It’s safe to say that Russia will have a lot to live up to in 2018, as following Brazil as host nation of the World Cup will take some doing.
It’s been a tournament to remember in South America, with the years of organisation coming together perfectly and producing a blockbuster World Cup.
The Russians were announced as the 2018 hosts back in 2010, and with eight years of preparation before it all kicks off, let’s hope we’re going to be treated to something special.
The 2014 edition of the World Cup hasn’t even reached its climax yet, but we’re already looking forward to 2018.
When the curtain does come down on Brazil, the countdown will officially begin, and as FIFA.com reports, the Russians have been using 2014’s instalment to observe exactly what they need to do to make a tournament special.
LOC chairman and Russian sports minister Vitaly Mutko explained why over 100 delegates have been keeping a close eye on the last month of action:
Brazil's FIFA World Cup is, in essence, our main and only opportunity to observe in real time how a tournament is held. That’s why we have devised a special programme that will encompass practically all those involved in preparations for the 2018 World Cup in Russia, so that they can see for themselves what we are facing in four years' time.
What they’re immediately facing is constructing the stadiums to host the festival of football, and here’s the list of host cities and stadiums that will be packed with passionate fans in 2018:
|World Cup 2018 Host Cities and Venues|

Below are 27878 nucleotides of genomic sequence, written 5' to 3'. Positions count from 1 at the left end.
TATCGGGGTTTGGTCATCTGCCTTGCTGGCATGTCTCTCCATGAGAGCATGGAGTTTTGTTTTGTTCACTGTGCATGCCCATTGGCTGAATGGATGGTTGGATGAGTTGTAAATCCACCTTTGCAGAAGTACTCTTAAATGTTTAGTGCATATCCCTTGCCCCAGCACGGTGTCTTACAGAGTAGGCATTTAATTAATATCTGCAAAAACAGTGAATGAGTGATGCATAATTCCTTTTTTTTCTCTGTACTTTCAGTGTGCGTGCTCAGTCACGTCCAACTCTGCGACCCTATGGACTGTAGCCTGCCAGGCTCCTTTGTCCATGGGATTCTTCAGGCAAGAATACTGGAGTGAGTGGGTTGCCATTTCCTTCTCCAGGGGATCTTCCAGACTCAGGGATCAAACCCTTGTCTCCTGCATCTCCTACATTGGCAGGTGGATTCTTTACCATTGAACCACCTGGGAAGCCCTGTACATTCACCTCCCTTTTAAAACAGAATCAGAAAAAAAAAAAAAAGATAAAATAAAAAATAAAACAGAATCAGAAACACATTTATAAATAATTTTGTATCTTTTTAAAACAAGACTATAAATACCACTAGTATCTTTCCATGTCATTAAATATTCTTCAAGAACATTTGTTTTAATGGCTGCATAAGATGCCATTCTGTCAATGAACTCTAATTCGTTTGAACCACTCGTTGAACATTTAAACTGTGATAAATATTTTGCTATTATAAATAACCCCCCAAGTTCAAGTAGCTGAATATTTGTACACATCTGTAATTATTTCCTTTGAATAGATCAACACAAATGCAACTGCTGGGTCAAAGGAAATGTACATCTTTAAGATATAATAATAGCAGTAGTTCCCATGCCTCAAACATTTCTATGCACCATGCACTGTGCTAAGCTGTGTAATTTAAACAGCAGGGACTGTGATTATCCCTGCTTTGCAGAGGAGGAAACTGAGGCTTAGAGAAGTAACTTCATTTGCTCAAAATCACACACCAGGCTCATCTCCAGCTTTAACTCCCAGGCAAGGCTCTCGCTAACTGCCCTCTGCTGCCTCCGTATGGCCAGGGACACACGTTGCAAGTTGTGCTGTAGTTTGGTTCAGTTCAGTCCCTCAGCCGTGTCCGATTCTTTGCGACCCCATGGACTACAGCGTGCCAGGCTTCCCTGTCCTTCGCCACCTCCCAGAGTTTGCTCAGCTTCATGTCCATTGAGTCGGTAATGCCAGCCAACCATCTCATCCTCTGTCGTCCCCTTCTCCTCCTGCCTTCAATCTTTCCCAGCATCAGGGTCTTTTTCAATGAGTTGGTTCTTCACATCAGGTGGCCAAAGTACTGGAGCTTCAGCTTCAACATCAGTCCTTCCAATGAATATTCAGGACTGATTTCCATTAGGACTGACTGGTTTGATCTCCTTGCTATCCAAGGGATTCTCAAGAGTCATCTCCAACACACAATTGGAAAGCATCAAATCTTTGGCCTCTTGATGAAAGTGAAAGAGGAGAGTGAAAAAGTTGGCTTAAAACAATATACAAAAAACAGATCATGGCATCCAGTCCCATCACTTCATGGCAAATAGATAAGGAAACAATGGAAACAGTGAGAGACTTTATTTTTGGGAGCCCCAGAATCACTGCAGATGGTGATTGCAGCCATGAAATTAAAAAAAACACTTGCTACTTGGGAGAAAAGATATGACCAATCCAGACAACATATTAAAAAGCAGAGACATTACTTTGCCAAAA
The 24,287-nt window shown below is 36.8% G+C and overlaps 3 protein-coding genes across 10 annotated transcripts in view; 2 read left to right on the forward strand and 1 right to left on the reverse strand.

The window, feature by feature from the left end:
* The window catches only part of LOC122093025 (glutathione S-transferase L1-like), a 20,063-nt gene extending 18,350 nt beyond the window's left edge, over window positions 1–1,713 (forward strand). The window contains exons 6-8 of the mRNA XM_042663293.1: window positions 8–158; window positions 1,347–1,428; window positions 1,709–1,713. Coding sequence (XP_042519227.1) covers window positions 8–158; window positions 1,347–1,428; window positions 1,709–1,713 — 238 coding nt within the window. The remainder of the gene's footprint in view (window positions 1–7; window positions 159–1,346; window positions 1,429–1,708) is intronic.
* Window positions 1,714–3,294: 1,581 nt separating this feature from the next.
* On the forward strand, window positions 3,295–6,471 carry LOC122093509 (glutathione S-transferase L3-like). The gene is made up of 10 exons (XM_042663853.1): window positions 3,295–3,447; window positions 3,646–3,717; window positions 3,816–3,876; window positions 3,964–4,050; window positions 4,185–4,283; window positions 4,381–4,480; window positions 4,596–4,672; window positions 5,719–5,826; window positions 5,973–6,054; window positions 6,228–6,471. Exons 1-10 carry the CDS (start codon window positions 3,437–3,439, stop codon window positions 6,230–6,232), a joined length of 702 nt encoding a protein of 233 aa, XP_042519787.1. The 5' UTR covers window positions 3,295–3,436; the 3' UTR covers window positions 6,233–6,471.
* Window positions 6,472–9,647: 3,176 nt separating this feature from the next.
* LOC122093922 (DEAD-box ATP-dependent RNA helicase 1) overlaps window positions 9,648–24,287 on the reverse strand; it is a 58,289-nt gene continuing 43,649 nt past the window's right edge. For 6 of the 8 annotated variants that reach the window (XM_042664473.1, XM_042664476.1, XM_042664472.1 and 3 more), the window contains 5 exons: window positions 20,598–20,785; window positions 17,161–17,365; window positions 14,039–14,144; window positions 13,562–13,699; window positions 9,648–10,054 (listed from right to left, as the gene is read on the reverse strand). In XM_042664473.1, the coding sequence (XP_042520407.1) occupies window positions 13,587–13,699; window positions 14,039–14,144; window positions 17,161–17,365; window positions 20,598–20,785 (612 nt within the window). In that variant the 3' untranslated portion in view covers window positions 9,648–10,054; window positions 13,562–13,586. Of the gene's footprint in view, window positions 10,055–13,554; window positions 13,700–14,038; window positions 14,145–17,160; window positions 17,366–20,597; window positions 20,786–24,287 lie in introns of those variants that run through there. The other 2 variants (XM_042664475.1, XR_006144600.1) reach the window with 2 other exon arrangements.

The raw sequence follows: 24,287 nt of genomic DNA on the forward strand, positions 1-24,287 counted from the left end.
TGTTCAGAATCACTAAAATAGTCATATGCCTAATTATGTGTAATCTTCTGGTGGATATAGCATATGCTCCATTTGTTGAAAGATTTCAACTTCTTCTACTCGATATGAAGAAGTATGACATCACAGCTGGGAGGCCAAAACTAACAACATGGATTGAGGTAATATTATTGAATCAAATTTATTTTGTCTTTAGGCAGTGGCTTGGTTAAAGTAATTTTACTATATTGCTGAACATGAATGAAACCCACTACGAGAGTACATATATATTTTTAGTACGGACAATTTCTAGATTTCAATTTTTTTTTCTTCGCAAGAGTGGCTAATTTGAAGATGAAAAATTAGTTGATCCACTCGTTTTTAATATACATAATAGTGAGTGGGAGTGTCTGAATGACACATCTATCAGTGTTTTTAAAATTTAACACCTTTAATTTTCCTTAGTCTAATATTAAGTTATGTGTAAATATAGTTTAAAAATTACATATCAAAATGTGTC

|Saint Petersburg||Zenit Arena|
|Moscow||Luzhniki Stadium, Otkritie Arena|
|Nizhny Novgorod||Strelka Stadium|
|Sochi||Fisht Olympic Stadium|
It seems that Russia have plenty of time to get their stadiums prepared for the tournament, but Brazil needed every second possible get their plans in place prior to the big kick-off, so it’s important to stay on schedule.
To make sure that they stay up to date with the construction work, Mutko revealed that surveillance systems are in place, per FIFA.com:
“The video surveillance system will be vital for monitoring construction of the 2018 World Cup stadiums. We intend to keep strict control over both stadium construction schedules and compliance with the stadium requirements set out by FIFA.”
However, as with every World Cup campaign, it’s the football that takes centre stage, and all anyone can talk about before, during and after the action.
The stars of the show could be tender youngsters in clubs’ youth ranks right now, while some of the game’s current brightest stars may not be around for the next tournament.
However, one man pretty much guaranteed to be making an impact in Russia is Brazil star Neymar, who will be 26 and at the peak of his game in 2018.
His place in that tournament's squad looks to be cemented already, as the Mirror’s Jack Lang reported:
His Barcelona colleague Lionel Messi will be 31 when World Cup 2018 comes around, and presenter Tim Lovejoy still thinks he’s yet to prove himself at the tournament:
Though he’s led Argentina to the final, he hasn’t written himself into tournament folklore just yet, and he’ll hope that 2018 could be his year.
Brazil’s World Cup showed us that there are so many promising youngsters in world football—from the world-renowned likes of Neymar to lesser-known nations’ brightest young talents.
It means that 2018’s tournament could even more hotly contested than 2014, with drama and excitement aplenty. Let the countdown commence.